It was not until March of 1945 that a glimpse of what might have been was seen, when Luftwaffe general Adolf Galland formed an Me 262 unit comprised of elite and highly experienced pilots. Mounting coordinated large scale jet attacks on bomber formations, the results were impressive – but too little and too late. In the first such attack, 37 Me 262s took on a formation of over 1000 bombers, protected by over 600 fighter escorts. They shot down twelve bombers and one fighter, for the loss of only 3 jets.

While such a 4:1 kill ratio was impressive, it was a pinprick, and Germany went down to total defeat a few weeks later. But if more Me 262s had been available a year earlier, and had been organized into units staffed with experienced pilots rather than novices as was too often the case, it might have made a difference. A 4:1 kill rate could have seriously complicated matters for the Allies, and the course of the war, if not its final outcome, might have gone differently.

The Allies, aware of the Me 262’s disruptive potential, devoted considerable resources to contain it. Allied fighters were at a severe disadvantage in taking on the jets at high altitude, since the Me 262s were much faster than any piston driven plane. However, the Me 262s were vulnerable at takeoff and landing, and parked on their airfields they were sitting ducks. So Allied fighters patrolled the vicinity of Me 262 airfields to try and catch them taking off or landing, and bombed them with mounting frequency. Shooting them down might have been difficult, but destroying them on the ground and wrecking the infrastructure needed to send them up in the first place was well within Allied capabilities.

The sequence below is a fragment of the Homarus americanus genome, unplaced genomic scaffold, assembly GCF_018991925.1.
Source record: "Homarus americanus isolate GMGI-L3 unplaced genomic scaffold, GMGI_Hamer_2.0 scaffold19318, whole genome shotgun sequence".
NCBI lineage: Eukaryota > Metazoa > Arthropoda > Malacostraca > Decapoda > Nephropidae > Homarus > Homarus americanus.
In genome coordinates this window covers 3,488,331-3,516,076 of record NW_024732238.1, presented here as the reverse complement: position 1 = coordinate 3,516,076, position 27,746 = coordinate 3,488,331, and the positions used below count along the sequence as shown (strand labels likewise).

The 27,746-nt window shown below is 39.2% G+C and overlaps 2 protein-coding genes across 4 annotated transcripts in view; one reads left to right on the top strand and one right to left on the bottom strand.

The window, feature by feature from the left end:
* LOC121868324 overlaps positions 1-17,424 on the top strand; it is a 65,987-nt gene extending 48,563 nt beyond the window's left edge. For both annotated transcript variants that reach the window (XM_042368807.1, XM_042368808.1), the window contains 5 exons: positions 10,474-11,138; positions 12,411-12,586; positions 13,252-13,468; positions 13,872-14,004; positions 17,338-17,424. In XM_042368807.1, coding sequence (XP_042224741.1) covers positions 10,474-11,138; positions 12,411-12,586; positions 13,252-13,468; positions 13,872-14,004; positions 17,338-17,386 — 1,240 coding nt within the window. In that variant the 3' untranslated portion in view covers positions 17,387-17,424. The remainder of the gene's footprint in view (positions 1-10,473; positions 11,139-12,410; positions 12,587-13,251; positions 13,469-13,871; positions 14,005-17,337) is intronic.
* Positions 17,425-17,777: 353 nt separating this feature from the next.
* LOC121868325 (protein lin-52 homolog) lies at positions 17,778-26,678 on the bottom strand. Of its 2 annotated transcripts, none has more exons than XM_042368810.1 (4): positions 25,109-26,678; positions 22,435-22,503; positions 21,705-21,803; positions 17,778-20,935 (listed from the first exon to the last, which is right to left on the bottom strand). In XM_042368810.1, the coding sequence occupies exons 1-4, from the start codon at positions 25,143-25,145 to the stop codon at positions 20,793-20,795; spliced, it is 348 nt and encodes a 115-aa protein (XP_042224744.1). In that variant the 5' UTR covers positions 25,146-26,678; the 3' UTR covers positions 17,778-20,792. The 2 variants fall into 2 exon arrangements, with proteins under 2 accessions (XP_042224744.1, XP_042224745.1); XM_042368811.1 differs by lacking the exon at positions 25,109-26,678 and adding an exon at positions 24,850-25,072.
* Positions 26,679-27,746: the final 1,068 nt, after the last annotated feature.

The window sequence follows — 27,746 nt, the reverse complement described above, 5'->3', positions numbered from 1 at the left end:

10 Secret Nazi Technologies and Innovations that Changed Warfare Forever
Panzer VIII Maus. Tank Encyclopedia

The World’s Most Ridiculously Big Tanks

The Nazis were obsessed with building absurdly big things, and if they’d had their druthers, they would have built some mind bogglingly giant tanks. One such was the Ratte, which would have weighed 1000 tons, and another was the even bigger Monster tank, which would have clocked in at 1500 tons. Those behemoths never got off the drawing board, but the Nazis did get around to manufacturing history’s heaviest production tank, the Panzer VIII Maus.